Visiting Holocaust-related sites isn’t an obvious part of any vacation. After the events of the past year in the U.S., especially after what took place in Charlottesville this summer, we felt obligated and compelled to make this an important part of our trip, just as we did with a visit to Anne Frank’s house in Amsterdam last year. Each of these sites brought sadness and anger. Even so, we are thankful that we made this a part of our trip.
The Jewish Museum in Prague is housed in five former synagogues. We were able to visit two of the five, as well as the Jewish cemetery. The collection of children’s art from the Terezin ghetto at the Pinkus Synagogue was so dark, bleak, and heart-breaking. The Pinkus’s continous recitation of the names of the Czech Jewish victims of the Holocaust brought home the enormity of the losses, along with the inscriptions covering the walls:
The Jewish Cemetery of Prague surrounded the Pinkus. The many layers of the cemetery helped convey the longevity of the Jewish community in Prague, which was decimated by the Holocaust:
Terezin is a former Hapsburg-era fortress about an hour northwest of Prague that was used by the Nazis as a concentration camp and ghetto for Jews from Prague and all over Europe. Terezin was not designed as an extermination facility, though extreme overcrowding and heavy workloads lead to extreme mortality rates. At one point the ghetto was spiffed up to make a propaganda movie for the Red Cross late in the war about how well the Jews were being treated there.
One of the strongest counter-arguments against Holocaust denial is provided by the detailed record-keeping habits of the Nazis, including death rate graphs for the ghetto:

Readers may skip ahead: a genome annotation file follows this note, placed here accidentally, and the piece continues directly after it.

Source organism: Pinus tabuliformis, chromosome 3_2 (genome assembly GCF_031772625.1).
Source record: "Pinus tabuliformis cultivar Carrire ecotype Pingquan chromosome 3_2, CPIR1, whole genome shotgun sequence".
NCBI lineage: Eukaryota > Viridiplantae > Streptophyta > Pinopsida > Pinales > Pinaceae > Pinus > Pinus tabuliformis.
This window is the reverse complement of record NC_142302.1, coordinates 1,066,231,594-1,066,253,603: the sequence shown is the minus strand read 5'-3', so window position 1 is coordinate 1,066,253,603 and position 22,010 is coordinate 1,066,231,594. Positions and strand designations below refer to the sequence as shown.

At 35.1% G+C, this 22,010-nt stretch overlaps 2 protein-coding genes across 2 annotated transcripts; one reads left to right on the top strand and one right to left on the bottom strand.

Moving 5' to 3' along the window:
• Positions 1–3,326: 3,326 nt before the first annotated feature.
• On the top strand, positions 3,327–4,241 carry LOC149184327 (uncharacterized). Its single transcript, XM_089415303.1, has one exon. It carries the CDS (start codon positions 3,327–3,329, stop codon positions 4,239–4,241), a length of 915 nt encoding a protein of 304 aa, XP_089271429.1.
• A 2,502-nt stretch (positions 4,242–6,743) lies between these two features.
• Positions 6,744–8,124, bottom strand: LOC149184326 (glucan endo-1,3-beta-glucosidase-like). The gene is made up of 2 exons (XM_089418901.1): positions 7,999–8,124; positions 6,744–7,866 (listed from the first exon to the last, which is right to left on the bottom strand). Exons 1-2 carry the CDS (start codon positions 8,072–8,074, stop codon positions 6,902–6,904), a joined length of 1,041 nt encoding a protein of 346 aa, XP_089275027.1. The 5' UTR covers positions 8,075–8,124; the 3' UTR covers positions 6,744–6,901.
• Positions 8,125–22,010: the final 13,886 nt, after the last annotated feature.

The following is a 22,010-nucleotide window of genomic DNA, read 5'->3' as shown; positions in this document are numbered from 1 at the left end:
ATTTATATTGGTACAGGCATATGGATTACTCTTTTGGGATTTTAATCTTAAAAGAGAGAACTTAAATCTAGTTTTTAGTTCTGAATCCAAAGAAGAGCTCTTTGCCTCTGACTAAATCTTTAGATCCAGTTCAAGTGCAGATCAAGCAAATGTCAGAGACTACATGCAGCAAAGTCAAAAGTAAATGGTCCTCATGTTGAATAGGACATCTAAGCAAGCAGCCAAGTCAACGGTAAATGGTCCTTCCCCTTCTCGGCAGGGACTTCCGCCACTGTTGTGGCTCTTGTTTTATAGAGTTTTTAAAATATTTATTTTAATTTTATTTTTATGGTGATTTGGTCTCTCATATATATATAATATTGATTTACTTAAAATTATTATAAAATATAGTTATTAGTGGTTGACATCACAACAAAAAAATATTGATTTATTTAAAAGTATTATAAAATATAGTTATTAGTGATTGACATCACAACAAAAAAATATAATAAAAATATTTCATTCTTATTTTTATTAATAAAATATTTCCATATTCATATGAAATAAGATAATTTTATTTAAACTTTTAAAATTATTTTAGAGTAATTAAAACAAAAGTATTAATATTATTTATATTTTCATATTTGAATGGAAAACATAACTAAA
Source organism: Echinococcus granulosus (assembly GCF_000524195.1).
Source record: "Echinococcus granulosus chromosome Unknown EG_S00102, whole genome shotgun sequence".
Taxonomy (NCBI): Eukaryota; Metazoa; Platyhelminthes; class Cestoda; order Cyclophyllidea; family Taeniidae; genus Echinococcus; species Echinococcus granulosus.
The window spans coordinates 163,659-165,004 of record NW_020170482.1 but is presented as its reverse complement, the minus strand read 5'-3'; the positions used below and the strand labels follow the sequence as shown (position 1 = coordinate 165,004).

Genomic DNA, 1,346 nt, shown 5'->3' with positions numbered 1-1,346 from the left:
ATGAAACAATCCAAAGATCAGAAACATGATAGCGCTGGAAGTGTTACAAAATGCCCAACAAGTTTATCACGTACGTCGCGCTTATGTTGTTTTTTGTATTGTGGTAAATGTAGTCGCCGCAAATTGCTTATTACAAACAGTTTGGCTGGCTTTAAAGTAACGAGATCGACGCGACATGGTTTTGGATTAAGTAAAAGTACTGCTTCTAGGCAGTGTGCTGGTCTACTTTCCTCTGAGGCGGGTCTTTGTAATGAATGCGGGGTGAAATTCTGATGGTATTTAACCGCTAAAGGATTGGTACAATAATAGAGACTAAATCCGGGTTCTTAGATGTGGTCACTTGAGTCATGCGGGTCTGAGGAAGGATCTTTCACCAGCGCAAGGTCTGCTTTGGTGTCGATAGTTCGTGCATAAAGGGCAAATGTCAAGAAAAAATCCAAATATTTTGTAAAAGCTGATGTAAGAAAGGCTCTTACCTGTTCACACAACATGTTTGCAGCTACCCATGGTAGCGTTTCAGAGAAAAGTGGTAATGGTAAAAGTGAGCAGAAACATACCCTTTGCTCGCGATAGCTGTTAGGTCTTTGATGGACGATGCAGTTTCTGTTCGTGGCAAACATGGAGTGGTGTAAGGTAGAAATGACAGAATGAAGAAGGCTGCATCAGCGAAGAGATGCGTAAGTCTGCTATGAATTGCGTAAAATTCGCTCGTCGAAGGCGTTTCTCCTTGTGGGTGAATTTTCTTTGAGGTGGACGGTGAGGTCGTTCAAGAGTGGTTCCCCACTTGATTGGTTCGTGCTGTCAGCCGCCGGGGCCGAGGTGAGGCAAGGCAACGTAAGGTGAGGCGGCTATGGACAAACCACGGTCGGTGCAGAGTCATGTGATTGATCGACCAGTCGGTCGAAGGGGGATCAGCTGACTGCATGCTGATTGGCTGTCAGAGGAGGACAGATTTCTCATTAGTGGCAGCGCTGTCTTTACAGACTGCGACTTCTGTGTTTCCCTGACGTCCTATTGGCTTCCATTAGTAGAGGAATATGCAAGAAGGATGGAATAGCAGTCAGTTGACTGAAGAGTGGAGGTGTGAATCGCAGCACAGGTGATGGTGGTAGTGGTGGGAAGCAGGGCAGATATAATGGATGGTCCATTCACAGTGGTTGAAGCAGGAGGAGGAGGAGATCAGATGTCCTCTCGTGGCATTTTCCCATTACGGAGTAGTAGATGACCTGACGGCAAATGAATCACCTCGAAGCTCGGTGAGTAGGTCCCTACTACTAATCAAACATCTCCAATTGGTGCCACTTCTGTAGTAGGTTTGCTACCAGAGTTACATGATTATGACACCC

The German text for the lower table translates as, “Some inmates sought a way out of the desperate situation in suicide. The tables and graphs drawn up by the Jewish self-government record the suicides, suicide attempts and the manner in which they were carried out.”
Once the Terezin ghetto began to exceed its holding capacity, trains typically holding 1,000 Jews each were dispatched to the death camps at Auschwitz, Bergen-Belsen, Buchenwald, Dachau, Ravensbruck and other locations.
Associated with the ghetto at Terezin was the Gestapo prison at the nearby “Small Fortress” where political prisoners, homosexuals, communists and resistance fighters were held, tortured, and often executed. The picture at the top of this blog post includes the standard cruel, notorious admonition, “ARBEIT MACHT FREI” (“WORK SETS YOU FREE”) at the entrance to the prison.
Other images from the Small Fortress:
A nearby isolation cell (#1) in the prison had earlier housed the under-age assassin whose action kick-started World War I. In a terrific bit of karma, the Gestapo commander of the camp was imprisoned in the same cell for a few months after the war until he was executed for his crimes.
After our time in Prague we traveled by bus to Nuremberg. We had visited there two years ago on a previous Christmas Market cruise with Viking where we went on a tour of the city and Nuremberg Castle. This time we opted for Viking’s World War II tour. This included a visit to the Nazi Party Rally Grounds, the Documentation Center museum at the never-completed Nazi Congress Hall (designed to be a larger version of the Roman Colosseum) and the courtroom of the Nuremberg war crime trials.
I can’t bring myself to depict the Nazi sites in anything but black and white:
Some modest degree of justice was achieved through the Nuremberg Trials.
Next stop on our trip: On to our cruise on the Viking Egil!